Summer Study '06: What Do the Phase I Scholars Do?
DO-IT Phase I Scholars participate in a two-week, live-in Summer Study session on the University of Washington campus in Seattle, Washington. They learn about college life; surf the Internet; interact with peers, staff, and mentors; and have fun. The DO-IT Scholars program started in 1993 as an experimental project for teens with disabilities nationwide. Now it is funded for teens in Washington state by using state funds.
Below, '06 Phase I Scholars share some of their experiences. Note that, reluctantly, articles were edited by DO-IT staff to make them short enough to include in this publication, and that most are found in the online version of this issue at www.washington.edu/doit/Newsletters/Sept06. Articles by previous Phase I Scholars can be found in earlier newsletters at www.washington.edu/doit/Newsletters.
by Phase I Scholars, Nicole and Maria
One might ask why a person with a disability should join DO-IT. The three main reasons for joining DO-IT Pals or DO-IT Scholars programs are:
- DO-IT helps its members get the best educational and career opportunities;
- DO-IT members share helpful information and ideas through networking; and
- DO-IT helps its members realize their full potential and learn that they can "do it!"
The DO-IT program makes sure its members have the best educational and career opportunities in many ways. First, DO-IT helps its members to receive the right level of education for them. DO-IT also helps its student members manage their high school IEPs (Individual Education Plans) and Section 504 plans to make sure they receive the necessary accommodations to fully access their educational opportunities. DO-IT provides students preparing for college with information about requesting accommodations, technology needed in college, and other helpful tips from other people with disabilities who went to or are in college.
DO-IT also makes sure its members have the best career opportunities. DO-IT helps its members obtain information about the educational requirements for the careers or fields they are interested in. DO-IT also shows its members what job opportunities are available and helps create and offer internship opportunities. DO-IT connects people with disabilities who are currently employed with students and graduates with disabilities who are trying to get a job. Additionally, DO-IT helps its members learn about the job search process, writing resumes and cover letters, and asking for accommodations in the workplace.
Another important aspect of the DO-IT program is that is helps its members connect to the Internet so they can access resources and share information. The Internet is a place for people with all types of disabilities, as well as those without, to communicate together quickly and easily. It's also a great way to get information on many topics; you can use the Internet for your homework, for example, or even to look up a person you are interested in finding out about. There are many varying ways to use the Internet, and there is something useful and helpful for everyone at every skill level. One Scholar stated that it helped her make new friends, network, and explore the interesting world of the Internet.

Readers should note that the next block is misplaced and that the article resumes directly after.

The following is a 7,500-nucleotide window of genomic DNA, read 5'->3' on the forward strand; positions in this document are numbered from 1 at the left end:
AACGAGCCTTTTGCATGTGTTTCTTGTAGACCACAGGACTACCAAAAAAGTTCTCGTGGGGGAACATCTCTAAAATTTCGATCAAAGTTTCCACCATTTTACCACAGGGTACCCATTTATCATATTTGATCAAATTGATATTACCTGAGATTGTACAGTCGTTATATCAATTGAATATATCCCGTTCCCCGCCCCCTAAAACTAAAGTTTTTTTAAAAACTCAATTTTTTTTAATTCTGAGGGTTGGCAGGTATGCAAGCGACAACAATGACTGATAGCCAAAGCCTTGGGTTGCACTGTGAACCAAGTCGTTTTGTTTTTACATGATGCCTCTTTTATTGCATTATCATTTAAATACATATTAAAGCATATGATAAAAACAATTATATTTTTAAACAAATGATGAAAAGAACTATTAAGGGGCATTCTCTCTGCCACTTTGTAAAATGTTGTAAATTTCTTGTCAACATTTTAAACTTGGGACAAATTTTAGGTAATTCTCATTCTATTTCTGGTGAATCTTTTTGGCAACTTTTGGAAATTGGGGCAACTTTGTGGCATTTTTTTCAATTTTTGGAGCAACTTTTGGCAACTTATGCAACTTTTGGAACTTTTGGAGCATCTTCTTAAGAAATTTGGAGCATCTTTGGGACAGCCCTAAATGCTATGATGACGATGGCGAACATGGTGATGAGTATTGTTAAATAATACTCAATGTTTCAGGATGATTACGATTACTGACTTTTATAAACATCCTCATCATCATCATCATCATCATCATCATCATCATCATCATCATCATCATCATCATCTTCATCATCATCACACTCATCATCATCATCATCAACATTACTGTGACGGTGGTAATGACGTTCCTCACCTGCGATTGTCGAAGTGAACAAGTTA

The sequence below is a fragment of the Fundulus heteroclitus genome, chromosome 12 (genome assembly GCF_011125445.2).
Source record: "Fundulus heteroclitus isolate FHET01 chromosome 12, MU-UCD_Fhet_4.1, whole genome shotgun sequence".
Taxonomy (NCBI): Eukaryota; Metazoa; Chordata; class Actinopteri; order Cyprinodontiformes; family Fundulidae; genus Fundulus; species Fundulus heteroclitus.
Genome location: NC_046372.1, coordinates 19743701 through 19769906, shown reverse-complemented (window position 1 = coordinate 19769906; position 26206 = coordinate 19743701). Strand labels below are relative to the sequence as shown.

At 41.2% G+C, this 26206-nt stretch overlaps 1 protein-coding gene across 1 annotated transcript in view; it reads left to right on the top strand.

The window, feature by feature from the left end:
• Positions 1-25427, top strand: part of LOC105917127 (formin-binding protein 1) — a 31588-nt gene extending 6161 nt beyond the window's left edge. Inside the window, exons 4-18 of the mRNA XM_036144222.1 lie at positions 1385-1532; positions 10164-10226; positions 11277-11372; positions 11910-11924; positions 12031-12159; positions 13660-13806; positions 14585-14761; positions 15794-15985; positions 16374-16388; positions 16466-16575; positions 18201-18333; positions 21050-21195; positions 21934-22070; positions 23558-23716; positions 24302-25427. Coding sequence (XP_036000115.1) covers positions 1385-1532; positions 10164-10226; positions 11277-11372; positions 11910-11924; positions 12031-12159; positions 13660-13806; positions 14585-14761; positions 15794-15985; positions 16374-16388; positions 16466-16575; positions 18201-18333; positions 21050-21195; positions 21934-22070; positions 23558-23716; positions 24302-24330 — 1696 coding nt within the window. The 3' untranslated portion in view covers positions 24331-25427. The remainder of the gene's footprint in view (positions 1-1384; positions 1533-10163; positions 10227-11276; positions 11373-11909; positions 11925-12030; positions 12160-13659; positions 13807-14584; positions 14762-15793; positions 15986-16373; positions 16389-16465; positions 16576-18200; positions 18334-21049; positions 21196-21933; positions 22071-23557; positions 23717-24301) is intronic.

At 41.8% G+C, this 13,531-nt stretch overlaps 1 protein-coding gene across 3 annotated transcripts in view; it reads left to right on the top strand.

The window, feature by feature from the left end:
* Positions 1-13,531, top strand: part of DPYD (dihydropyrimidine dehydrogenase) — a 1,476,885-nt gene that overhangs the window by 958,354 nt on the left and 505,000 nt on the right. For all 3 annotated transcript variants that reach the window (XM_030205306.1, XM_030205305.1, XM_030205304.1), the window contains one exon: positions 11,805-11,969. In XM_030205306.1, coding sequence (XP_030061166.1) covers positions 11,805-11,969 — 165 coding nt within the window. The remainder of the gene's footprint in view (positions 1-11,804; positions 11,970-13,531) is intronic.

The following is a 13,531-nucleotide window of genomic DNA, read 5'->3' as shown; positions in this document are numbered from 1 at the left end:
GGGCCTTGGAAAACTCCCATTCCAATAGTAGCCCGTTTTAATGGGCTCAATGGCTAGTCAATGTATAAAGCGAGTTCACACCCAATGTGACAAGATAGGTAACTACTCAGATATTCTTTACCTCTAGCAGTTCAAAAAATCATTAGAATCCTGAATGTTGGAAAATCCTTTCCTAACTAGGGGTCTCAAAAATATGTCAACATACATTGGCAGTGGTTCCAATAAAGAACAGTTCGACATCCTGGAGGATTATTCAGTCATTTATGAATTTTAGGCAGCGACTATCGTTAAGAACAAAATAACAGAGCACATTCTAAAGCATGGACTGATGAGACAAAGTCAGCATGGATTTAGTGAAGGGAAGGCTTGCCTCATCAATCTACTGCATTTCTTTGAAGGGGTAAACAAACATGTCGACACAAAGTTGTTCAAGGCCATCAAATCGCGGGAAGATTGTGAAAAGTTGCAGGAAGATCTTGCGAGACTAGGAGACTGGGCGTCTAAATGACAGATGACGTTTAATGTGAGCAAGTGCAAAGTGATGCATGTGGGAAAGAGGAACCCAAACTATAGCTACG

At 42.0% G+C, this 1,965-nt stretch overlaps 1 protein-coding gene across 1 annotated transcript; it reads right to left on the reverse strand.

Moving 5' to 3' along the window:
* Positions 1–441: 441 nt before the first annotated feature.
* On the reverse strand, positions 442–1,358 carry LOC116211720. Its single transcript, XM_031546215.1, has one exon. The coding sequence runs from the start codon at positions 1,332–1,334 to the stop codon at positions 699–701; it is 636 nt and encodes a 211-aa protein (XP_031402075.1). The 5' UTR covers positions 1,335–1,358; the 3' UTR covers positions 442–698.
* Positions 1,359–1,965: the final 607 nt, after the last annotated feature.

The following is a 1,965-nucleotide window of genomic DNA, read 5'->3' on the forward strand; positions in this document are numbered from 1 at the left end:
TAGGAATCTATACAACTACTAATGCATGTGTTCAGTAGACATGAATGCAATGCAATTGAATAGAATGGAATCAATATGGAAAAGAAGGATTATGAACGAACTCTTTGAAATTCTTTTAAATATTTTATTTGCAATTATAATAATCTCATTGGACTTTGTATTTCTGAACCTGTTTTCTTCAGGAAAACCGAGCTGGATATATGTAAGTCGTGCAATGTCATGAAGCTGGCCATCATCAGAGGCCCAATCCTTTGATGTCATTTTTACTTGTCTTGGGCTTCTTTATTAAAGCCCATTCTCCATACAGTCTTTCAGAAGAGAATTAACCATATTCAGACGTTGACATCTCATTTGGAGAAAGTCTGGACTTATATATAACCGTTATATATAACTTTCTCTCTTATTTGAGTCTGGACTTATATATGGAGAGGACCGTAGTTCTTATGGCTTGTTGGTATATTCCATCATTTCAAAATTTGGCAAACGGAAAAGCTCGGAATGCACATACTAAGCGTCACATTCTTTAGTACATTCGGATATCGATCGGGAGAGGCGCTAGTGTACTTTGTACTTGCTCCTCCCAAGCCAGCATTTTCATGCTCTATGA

DO-IT also helps its members realize their full potential. There is more to life than just sitting around, watching TV, and eating. Life is amazing and the universe is full; there is always something to do! Each individual has his or her own special talent. It often takes time, dedication, and passion to distinguish that special spark in each person. Why would anybody want to take the time to find out what their special talent or spark is? I'll tell you why. Imagine going rafting down a whitewater river, with obstacles like trees and rocks everywhere, and the only way down is by rafting downstream. What do you do-go down and fight or stay there until someone picks you up and you are safe on land? If you choose to go downstream and fight it out, you may or may not get hurt, but you will come out, and you'll be so proud of yourself that you'll want to do it again or go further. That feeling of achievement is so great, and what you just faced helps prepare you for the next obstacles. This is what life is like; it is incredible, and, if you want to have those feelings of achievement and self-confidence, then go out there, face your fears, and DO-IT!
Our most sincere hope is that this article will encourage you, if you are eligible, to join the DO-IT Scholars and/or DO-IT Pals program (see www.washington.edu/doit) and to spread the word to others. We "did it," so others can "DO-IT" too!
CSI-SEATTLE: DO-IT, DID IT, DONE
by Phase I Scholars, Daniel and Tony
During our first week at Summer Study Phase I Scholars were introduced to the exciting world of forensic science. The things we learned were fascinating and out of the ordinary. Brooke Yool, a science instructor came to talk to us about the real job of a Crime Scene Investigator (CSI). We were given the opportunity to learn about being a CSI which was very different from what we had expected. The overall class was "to die for."
We started the class with a scenario in which there had been a murder involving four suspects and only one source of evidence: the blood underneath the victim's finger nails. Brooke taught us how to analyze the fake blood samples using various chemicals. These chemicals would change the texture of the blood, which would tell us what blood type the suspect had. These were then compared to the blood found underneath the victim's finger nails.
We learned a lot about forensics while listening to our instructor. We knew that it would be different from the TV shows, but we did not expect it to be quite like this. The hit series CSI depicts forensics in a very different way. The show fails to depict how complicated forensics actually is. So the next time you're watching CSI, try to think a little more about what would really happen in the investigation; we know we will.
Dorm Life 101
by Phase I Scholars, Zachary and Samuel
During Summer Study we got the opportunity to experience living at the McCarty dorms on the University of Washington campus. The dorm itself was pretty comfortable, and the management staff and upkeep at McCarty was fantastic. Living in the dorm gave us opportunities to experience being away from family, familiar surroundings and friends, to be more independent, and to make many new friends. Dorm activities were accessible to all Scholars regardless of their disability.
In a dorm, a variety of different kinds of people live together. It can be a great opportunity for people who have different communication styles or interests to get to know each other, advocate for what they need, communicate, and work out a mutually supportive and respectful relationship. It is a chance to learn about yourself and others. One of the most important keys to sharing such a small space is to learn to talk with your roommate about what works and what doesn't, and solve problems in ways that you can both live with.